Burns represent a unique but common traumatic injury that is second only to motor vehicle acci-dents as the leading source of accidental death. Temperature and duration of heat contact determine the extent of burn injury. Children (because of a high body surface area to body mass ratio) and the elderly (whose thinner skin allows deeper burns from simi-lar thermal insult) are at greater risk for major burn injury. The pathophysiological and hemodynamic responses to burn injuries are unique and warrant specialized burn care that can be optimally provided only at burn treatment centers, particularly when more than 20% of a patient’s body surface area is involved in second- or third-degree burns. A basic understanding of burn pathophysiology and of resus-citation requirements, especially early initiation of therapies such as oxygen administration and aggres-sive fluid resuscitation, will improve patient survival.
Burns are classified as first, second, or third degree. First-degree burns are injuries that do not penetrate the epidermis (eg, sunburns and superficial thermal injuries). Fluid replacement for these burns is not necessary, and the area of first-degree burns should not be included in calculating fluid replace-ment requirements when extensive, more significant burns are also present. Second-degree burns are par-tial-thickness injuries (superficial or deep) that pen-etrate the epidermis, extend into the dermis for some depth, and are associated with blistering. Fluid replacement therapy is indicated for patients with second-degree burns when more than 20% of total body surface area (TBSA) is involved. Skin grafting also may be necessary in some cases of second-degree burns, depending upon size and location of the wounds. Third-degree burns are those in which the thermal injury penetrates the full thickness of the dermis. Nerves, blood vessels, lymphatic channels, and other deep structures may have been destroyed, creating a severe, but insensate, wound (although surrounding tissue may be very painful). Debridement and skin grafting are nearly always required for recovery of patients from third-degree burns.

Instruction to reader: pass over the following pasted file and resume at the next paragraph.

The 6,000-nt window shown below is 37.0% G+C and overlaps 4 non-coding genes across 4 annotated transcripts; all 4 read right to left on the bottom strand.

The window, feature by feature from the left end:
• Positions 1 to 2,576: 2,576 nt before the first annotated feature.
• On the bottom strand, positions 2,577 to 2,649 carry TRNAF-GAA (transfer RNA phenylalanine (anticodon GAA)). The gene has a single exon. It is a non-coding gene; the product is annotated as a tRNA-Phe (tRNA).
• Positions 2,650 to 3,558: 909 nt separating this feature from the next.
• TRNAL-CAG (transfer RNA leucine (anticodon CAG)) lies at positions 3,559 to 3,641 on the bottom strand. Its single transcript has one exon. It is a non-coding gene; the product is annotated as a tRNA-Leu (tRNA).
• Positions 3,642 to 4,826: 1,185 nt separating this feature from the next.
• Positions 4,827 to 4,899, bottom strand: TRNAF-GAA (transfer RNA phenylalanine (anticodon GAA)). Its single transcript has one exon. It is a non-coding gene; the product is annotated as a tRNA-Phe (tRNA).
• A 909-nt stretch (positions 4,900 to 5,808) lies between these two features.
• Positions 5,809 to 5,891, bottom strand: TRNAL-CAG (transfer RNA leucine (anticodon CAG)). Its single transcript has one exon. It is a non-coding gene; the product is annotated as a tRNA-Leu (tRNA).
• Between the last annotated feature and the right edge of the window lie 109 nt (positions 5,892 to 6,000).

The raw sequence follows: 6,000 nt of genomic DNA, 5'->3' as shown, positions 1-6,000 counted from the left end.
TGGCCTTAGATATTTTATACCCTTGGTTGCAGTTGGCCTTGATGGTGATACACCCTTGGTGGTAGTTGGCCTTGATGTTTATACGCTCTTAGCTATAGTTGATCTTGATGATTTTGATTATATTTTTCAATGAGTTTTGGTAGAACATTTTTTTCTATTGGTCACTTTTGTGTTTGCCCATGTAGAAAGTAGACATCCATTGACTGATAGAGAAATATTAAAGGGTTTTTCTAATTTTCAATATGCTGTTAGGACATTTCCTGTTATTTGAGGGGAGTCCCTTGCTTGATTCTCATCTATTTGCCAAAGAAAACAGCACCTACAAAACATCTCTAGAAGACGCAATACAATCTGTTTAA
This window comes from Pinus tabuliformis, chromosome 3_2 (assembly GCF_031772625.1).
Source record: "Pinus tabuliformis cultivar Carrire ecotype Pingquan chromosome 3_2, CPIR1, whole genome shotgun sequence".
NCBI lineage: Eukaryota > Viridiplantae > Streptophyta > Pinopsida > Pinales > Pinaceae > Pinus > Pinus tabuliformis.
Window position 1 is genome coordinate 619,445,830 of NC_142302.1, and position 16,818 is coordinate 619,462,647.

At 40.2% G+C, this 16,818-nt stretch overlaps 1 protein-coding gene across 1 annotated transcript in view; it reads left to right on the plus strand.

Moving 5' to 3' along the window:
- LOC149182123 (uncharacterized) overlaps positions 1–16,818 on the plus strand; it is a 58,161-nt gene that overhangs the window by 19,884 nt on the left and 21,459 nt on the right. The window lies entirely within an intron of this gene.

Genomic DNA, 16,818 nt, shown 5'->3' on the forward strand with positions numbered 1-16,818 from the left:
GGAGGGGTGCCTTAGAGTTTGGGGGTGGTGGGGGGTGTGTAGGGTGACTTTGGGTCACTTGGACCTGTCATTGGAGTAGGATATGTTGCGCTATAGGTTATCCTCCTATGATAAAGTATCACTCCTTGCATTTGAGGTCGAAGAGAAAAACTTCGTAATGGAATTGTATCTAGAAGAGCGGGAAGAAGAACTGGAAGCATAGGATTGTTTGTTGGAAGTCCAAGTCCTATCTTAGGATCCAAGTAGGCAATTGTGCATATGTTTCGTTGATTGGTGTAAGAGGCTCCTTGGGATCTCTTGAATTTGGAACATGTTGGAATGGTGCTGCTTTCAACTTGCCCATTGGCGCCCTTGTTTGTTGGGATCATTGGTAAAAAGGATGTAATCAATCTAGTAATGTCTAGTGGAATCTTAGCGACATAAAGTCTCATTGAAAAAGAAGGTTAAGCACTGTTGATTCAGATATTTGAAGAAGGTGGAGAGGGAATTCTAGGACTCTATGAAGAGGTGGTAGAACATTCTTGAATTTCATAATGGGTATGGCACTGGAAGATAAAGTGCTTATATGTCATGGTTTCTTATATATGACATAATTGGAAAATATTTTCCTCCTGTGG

Major burns (a second- or third-degree burn involving 20% TBSA) induce a unique hemo-dynamic response. Cardiac output declines by up to 50% within 30 minutes in response to massive vaso-constriction, inducing a state of normovolemic hypoperfusion (burn shock). Survival depends on restoration of circulating volume and infusion of crystalloid fluids according to recommended proto-cols . This intense hemodynamic response may be poorly tolerated by patients with significant underlying medical conditions. If intra-venous fluid therapy is provided, cardiac function returns to normal within 48 h of the injury, then typically progresses to a hyperdynamic physiology as the metabolic challenge of healing
begins. Plasma volume and urine output are also reduced early on after major burn injuries.In contrast to fl uid management for blunt and penetrating trauma, which discourages use ofcrystalloid fluids, burn fluid resuscitation empha-sizes the use of crystalloids, particularly lactated Ringer’s solution, in preference to albumin, hydroxy-ethyl starch, hypertonic saline, and blood. Following burn injuries, kidney failure is more common when hypertonic saline is used during initial fluid resusci-tation, death is higher when blood is administered, and outcomes are unchanged when albumin is used in resuscitation.